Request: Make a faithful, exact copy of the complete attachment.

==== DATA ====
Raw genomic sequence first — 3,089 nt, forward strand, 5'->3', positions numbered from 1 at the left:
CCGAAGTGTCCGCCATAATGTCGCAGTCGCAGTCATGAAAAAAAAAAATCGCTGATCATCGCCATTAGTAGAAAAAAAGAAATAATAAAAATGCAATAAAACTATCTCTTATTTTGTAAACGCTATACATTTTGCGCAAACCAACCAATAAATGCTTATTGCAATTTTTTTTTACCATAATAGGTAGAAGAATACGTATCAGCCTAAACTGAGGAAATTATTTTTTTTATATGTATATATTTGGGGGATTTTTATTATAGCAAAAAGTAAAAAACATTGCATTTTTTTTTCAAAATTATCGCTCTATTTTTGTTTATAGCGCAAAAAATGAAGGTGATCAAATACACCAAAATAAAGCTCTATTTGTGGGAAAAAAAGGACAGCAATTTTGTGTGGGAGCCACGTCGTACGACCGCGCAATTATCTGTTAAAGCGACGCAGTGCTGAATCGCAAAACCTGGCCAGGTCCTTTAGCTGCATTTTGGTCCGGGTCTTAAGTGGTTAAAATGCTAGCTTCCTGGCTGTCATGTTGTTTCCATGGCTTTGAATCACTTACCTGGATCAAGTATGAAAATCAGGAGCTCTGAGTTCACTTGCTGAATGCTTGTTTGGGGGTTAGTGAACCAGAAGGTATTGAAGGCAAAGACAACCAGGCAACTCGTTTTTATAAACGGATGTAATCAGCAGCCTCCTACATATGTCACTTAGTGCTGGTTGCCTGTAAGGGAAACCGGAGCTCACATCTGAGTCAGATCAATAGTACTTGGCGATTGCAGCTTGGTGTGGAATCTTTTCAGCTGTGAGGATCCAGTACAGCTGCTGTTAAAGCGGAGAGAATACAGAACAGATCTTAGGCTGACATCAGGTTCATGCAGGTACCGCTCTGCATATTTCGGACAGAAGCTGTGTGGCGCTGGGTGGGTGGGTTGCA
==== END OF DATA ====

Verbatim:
Raw genomic sequence first — 3,089 nt, forward strand, 5'->3', positions numbered from 1 at the left:
CCGAAGTGTCCGCCATAATGTCGCAGTCGCAGTCATGAAAAAAAAAAATCGCTGATCATCGCCATTAGTAGAAAAAAAGAAATAATAAAAATGCAATAAAACTATCTCTTATTTTGTAAACGCTATACATTTTGCGCAAACCAACCAATAAATGCTTATTGCAATTTTTTTTTACCATAATAGGTAGAAGAATACGTATCAGCCTAAACTGAGGAAATTATTTTTTTTATATGTATATATTTGGGGGATTTTTATTATAGCAAAAAGTAAAAAACATTGCATTTTTTTTTCAAAATTATCGCTCTATTTTTGTTTATAGCGCAAAAAATGAAGGTGATCAAATACACCAAAATAAAGCTCTATTTGTGGGAAAAAAAGGACAGCAATTTTGTGTGGGAGCCACGTCGTACGACCGCGCAATTATCTGTTAAAGCGACGCAGTGCTGAATCGCAAAACCTGGCCAGGTCCTTTAGCTGCATTTTGGTCCGGGTCTTAAGTGGTTAAAATGCTAGCTTCCTGGCTGTCATGTTGTTTCCATGGCTTTGAATCACTTACCTGGATCAAGTATGAAAATCAGGAGCTCTGAGTTCACTTGCTGAATGCTTGTTTGGGGGTTAGTGAACCAGAAGGTATTGAAGGCAAAGACAACCAGGCAACTCGTTTTTATAAACGGATGTAATCAGCAGCCTCCTACATATGTCACTTAGTGCTGGTTGCCTGTAAGGGAAACCGGAGCTCACATCTGAGTCAGATCAATAGTACTTGGCGATTGCAGCTTGGTGTGGAATCTTTTCAGCTGTGAGGATCCAGTACAGCTGCTGTTAAAGCGGAGAGAATACAGAACAGATCTTAGGCTGACATCAGGTTCATGCAGGTACCGCTCTGCATATTTCGGACAGAAGCTGTGTGGCGCTGGGTGGGTGGGTTGCA